But these days, the idea of dead people being brought back to life – particularly people who have been buried and perhaps decayed, coming back out of their graves – is something which we keep for horror films perhaps, but nowhere else. It doesn’t really make sense to us.

And yet, when we come to a funeral, we cling to that ‘sure and certain hope of the resurrection to eternal life’. Is it just, really, wish-fulfilment, wishful thinking? St Paul, in 1 Corinthians 15, suggests that the resurrection of the body is to be understood in the context of our having a physical body and a spiritual body, and that the idea that there could be two bodies for one person, one soul, is something which we see in nature, where plants die, and the seeds fall on the ground and grow again. Life comes out of death.

It seems to me that indeed this is something which we can reconcile with a modern scientific approach. They talk about geneticists ‘playing at God’ when they clone embryos – but it seems to me that there is still a real mystery over the whole question how things actually come to life.

You can, as I understand it, mechanically make all the bits of a living thing. But it does not just automatically spring to life. Of course, negatively, we can cause death. But I’m very doubtful whether we can completely explain the business of coming to life. A baby is born, and it starts to breathe, and greets us with its first cries. But unless I am completely mistaken, that coming to life can’t be totally explained by the biological processes by which the physical body of the baby has formed in the mother’s womb.

Tragically, not all babies, which grow in the mother’s womb, do come to life. Sometimes we can know why this is. We can say that particular illnesses or failures in the growth process have caused life to fail. But some just simply fail to start, fail to come to life. So, what about all the babies that are born: what is that makes them start going?

We call non-human living creatures ‘animals’. This word comes from the Latin ‘anima’, spirit – the Latin equivalent of the Hebrew ruach. Animals have life, they depend on an animating, life-giving spirit.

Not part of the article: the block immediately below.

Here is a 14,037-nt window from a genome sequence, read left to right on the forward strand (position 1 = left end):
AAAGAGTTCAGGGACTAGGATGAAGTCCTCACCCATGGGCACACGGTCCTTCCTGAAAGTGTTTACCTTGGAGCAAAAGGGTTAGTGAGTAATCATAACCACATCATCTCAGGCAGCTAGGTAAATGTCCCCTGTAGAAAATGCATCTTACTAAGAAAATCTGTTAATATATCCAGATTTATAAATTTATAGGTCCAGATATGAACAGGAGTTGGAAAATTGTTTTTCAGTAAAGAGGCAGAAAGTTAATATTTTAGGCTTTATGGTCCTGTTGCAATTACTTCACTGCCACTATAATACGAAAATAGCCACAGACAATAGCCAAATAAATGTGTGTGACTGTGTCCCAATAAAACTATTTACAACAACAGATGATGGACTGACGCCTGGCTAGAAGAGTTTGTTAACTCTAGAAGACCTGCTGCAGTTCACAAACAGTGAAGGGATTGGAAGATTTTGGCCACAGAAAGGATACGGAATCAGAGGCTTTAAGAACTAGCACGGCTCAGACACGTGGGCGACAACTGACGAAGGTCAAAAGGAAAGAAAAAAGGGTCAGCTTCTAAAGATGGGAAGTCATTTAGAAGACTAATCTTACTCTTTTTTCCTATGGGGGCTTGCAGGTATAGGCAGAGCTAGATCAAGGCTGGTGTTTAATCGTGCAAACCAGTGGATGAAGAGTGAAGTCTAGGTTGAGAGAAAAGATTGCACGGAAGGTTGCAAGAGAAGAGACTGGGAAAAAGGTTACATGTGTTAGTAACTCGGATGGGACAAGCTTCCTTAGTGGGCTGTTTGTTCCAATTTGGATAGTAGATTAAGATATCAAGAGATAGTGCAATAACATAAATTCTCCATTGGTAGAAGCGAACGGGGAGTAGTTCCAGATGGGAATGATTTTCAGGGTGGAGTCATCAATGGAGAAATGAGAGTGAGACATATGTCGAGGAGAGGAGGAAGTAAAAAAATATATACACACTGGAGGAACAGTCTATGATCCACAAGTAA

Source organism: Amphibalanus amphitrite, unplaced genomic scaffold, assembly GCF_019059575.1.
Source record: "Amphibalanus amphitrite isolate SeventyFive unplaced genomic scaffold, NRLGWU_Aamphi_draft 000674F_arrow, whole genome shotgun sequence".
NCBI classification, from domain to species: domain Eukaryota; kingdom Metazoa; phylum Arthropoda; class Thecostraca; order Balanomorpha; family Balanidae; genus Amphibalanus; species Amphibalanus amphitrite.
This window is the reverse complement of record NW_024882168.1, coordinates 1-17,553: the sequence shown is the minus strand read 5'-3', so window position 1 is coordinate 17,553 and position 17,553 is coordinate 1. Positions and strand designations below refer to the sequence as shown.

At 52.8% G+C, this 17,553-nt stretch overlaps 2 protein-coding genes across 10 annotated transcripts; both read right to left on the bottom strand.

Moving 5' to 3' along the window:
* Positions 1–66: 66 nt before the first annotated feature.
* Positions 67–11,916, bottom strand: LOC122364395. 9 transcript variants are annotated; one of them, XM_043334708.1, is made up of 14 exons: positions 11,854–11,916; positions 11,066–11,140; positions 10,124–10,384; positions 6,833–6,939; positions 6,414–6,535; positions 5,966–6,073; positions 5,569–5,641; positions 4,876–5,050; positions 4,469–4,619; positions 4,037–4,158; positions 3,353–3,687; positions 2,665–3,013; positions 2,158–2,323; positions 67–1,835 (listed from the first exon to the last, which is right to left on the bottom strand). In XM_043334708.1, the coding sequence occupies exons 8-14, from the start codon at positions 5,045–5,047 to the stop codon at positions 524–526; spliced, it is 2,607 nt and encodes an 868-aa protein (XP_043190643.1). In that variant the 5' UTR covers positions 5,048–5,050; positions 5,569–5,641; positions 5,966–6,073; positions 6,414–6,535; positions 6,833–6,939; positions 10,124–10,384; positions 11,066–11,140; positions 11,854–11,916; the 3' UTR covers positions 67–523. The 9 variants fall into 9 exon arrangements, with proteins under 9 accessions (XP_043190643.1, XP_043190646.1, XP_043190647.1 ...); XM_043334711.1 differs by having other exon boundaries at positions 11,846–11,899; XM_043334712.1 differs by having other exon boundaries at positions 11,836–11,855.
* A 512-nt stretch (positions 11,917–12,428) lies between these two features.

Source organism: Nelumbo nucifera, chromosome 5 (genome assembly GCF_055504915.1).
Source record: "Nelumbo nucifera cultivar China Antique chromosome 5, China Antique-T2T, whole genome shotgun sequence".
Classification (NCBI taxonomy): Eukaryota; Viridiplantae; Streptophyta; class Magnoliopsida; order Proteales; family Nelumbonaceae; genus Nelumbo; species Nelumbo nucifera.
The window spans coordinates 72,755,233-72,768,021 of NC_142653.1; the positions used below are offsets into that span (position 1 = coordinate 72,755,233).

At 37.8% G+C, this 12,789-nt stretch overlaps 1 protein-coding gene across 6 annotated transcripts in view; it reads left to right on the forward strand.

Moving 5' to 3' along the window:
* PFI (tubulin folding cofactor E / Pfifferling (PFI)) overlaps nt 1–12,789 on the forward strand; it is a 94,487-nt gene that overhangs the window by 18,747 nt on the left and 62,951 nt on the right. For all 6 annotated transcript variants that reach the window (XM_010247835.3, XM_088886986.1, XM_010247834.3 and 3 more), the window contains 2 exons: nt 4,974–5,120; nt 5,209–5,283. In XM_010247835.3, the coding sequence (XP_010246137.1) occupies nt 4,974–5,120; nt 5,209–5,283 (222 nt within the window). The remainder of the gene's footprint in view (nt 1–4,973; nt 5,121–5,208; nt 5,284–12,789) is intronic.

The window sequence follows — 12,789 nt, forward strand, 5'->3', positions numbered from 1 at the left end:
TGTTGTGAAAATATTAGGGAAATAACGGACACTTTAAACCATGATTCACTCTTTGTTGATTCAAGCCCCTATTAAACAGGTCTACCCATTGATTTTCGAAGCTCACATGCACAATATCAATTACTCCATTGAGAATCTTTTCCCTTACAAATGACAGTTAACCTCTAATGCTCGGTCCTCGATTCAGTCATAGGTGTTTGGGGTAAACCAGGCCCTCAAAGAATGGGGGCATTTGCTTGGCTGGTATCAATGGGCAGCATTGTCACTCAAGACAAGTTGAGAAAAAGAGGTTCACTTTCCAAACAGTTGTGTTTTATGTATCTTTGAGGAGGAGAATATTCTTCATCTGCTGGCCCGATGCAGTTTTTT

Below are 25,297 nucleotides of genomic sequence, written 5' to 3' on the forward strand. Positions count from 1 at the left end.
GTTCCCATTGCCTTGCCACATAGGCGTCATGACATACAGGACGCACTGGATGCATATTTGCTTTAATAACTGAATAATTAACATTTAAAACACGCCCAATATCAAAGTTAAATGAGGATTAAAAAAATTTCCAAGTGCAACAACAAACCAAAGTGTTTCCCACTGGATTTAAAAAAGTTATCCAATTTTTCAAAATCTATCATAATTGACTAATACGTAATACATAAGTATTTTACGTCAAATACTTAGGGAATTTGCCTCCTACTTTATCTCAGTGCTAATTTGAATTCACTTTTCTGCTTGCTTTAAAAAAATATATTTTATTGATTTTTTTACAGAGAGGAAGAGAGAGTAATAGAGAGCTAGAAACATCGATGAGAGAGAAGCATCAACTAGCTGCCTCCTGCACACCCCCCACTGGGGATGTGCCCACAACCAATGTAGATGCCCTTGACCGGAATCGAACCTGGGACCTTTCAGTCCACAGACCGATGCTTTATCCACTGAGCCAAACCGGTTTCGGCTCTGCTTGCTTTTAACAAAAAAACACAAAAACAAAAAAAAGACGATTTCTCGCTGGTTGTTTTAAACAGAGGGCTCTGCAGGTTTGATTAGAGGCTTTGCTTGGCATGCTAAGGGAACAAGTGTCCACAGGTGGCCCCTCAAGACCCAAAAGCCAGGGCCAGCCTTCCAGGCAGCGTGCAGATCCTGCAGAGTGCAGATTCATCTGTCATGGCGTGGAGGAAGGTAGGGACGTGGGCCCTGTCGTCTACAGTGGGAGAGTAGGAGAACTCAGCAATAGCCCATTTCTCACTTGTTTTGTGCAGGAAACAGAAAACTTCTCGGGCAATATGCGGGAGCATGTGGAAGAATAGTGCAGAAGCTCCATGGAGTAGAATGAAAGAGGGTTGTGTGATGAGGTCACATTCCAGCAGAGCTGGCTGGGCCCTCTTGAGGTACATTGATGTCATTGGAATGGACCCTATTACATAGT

Surely this life force, in humans as well as in animals, is indeed something like the ruach of the Old Testament, the wind, the spirit, the breath of God. There’s no reason why we shouldn’t continue to believe in it. There’s also a very good argument for saying that this spirit, this Holy Spirit, is at work now: it doesn’t need to wait till the end of time. In St John’s Gospel, Jesus is saying that He has all the power from God, and that He is judging – present tense; it’s not a question of judgment at the end of time. He is the good judge already.

And if that’s the case, then we need to think about this rather stern point which Jesus makes, that the dead will all be raised to an eternal life, some to eternal good life and some, to bad, depending on whether they have been good in their earthly life. This is difficult teaching for us to understand or to follow. Traditionally the church has always said that the question, whether you are eternally to be saved, or eternally damned, is not something which you can earn. Salvation is a gift from God and not a prize.

But nevertheless, if we do have the sure and certain hope of the resurrection to eternal life, both because we believe and trust in Jesus and in Jesus’ resurrection, and also, because we believe and trust in what He and the apostles have taught us, then we ought to behave as though we are chosen by God to be saved. That means, as St Paul put it in his Letter to the Galatians [Gal. 5:22f], that we have to lead a good life and not carry on with the old bad ways.

So in this Easter season, this season of resurrection hope, remember the meaning of the story in Ezekiel of his prophecy in the valley of the dry bones: ‘Dem bones, dem bones. Hear the word of the Lord!’ Hallelujah!